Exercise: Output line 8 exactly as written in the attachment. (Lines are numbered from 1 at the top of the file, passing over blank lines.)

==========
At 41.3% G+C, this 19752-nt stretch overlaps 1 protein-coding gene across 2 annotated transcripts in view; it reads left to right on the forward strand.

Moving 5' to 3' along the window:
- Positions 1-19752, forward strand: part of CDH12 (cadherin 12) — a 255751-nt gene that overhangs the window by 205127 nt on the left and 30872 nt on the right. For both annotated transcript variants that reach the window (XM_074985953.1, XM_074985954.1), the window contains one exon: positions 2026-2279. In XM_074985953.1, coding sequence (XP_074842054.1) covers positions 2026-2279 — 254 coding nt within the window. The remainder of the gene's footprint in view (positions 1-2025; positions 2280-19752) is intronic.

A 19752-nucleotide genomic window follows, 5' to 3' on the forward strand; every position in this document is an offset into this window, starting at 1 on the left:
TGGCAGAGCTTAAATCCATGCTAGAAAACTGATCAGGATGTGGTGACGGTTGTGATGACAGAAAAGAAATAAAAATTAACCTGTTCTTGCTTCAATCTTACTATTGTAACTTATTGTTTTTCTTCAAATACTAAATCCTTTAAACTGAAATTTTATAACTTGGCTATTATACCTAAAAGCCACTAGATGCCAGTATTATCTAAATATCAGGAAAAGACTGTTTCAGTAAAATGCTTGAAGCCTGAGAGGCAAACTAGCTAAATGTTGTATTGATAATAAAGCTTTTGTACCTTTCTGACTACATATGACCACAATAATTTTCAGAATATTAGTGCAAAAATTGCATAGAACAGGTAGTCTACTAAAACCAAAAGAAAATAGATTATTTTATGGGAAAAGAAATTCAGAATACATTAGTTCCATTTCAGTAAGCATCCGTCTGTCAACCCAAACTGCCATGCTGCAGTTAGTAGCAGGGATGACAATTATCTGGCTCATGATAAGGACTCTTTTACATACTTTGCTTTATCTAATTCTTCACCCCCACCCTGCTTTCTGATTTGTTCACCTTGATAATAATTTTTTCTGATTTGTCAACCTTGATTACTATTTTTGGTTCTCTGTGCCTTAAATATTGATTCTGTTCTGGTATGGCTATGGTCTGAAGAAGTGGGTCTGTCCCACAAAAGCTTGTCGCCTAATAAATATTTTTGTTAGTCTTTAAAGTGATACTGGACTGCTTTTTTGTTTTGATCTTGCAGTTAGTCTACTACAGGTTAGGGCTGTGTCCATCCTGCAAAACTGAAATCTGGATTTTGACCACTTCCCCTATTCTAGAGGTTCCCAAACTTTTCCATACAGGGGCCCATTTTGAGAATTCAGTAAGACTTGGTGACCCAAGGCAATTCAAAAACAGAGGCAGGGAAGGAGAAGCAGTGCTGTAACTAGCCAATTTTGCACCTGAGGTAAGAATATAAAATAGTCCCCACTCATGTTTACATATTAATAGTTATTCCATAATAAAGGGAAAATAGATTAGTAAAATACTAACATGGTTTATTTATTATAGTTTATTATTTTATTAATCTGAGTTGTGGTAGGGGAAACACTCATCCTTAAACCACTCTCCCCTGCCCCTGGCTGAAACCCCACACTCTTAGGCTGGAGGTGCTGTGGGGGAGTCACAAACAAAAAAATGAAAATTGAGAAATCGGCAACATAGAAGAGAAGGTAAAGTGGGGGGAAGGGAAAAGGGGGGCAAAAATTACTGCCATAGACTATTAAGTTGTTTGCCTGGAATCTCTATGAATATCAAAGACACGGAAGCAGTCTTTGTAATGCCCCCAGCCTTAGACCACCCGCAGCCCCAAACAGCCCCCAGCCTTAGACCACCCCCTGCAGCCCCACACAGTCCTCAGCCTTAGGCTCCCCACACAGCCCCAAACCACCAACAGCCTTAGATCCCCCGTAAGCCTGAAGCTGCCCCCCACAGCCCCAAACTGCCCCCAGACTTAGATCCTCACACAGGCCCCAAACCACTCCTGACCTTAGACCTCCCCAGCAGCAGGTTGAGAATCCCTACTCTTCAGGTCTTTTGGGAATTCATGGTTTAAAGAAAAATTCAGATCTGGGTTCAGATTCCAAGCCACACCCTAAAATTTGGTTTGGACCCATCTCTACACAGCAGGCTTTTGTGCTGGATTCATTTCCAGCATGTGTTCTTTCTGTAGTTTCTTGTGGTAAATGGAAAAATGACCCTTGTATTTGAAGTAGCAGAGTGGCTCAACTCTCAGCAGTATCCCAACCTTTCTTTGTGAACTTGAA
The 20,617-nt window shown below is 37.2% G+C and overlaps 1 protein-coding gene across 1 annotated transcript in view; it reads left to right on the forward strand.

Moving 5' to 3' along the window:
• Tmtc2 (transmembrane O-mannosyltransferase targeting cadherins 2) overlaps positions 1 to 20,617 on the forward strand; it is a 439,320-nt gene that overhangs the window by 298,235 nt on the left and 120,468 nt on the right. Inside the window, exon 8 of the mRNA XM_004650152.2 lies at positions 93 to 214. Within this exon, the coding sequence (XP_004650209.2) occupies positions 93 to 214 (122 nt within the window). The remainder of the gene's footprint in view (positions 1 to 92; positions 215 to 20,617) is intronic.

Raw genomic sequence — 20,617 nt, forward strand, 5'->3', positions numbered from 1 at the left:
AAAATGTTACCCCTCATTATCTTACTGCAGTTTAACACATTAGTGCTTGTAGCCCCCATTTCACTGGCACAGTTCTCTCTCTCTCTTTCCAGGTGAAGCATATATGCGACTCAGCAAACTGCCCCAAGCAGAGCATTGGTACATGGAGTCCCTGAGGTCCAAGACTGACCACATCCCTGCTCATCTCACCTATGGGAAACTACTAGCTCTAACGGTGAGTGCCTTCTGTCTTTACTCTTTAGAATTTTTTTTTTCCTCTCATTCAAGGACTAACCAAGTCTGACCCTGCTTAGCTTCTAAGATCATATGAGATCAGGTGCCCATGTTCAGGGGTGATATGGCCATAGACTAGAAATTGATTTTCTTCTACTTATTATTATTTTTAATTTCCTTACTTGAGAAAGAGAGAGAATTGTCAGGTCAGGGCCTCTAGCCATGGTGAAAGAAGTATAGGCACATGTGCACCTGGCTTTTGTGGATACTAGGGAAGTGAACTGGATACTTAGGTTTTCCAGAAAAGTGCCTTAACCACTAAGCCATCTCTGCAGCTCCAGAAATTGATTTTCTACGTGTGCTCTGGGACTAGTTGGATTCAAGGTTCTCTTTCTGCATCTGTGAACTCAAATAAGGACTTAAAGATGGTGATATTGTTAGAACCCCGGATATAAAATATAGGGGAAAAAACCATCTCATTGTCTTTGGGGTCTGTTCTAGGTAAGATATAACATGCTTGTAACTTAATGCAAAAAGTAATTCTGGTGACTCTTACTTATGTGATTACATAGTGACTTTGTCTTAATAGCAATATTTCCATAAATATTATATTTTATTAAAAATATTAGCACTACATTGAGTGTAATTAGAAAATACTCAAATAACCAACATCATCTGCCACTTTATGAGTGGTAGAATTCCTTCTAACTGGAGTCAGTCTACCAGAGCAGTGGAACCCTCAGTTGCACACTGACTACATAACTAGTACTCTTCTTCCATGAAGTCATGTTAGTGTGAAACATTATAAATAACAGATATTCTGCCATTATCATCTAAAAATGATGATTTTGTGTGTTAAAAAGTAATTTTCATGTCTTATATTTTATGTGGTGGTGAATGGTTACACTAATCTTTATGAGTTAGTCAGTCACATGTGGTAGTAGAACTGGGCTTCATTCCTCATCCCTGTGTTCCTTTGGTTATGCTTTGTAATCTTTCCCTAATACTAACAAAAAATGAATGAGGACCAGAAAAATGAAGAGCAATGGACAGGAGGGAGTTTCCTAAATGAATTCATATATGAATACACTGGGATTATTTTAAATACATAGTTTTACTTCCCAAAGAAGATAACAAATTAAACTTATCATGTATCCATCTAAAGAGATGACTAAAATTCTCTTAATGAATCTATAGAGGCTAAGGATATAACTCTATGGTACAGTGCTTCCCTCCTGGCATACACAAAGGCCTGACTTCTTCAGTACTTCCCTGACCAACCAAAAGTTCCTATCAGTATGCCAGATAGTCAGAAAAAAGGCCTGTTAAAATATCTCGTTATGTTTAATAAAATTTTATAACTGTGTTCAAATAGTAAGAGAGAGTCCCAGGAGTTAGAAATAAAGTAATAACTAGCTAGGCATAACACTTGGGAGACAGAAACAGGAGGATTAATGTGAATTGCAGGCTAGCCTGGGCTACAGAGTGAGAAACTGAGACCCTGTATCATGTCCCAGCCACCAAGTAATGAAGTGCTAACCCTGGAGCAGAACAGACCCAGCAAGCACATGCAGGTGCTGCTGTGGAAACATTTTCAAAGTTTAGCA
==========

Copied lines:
• Tmtc2 (transmembrane O-mannosyltransferase targeting cadherins 2) overlaps positions 1 to 20,617 on the forward strand; it is a 439,320-nt gene that overhangs the window by 298,235 nt on the left and 120,468 nt on the right. Inside the window, exon 8 of the mRNA XM_004650152.2 lies at positions 93 to 214. Within this exon, the coding sequence (XP_004650209.2) occupies positions 93 to 214 (122 nt within the window). The remainder of the gene's footprint in view (positions 1 to 92; positions 215 to 20,617) is intronic.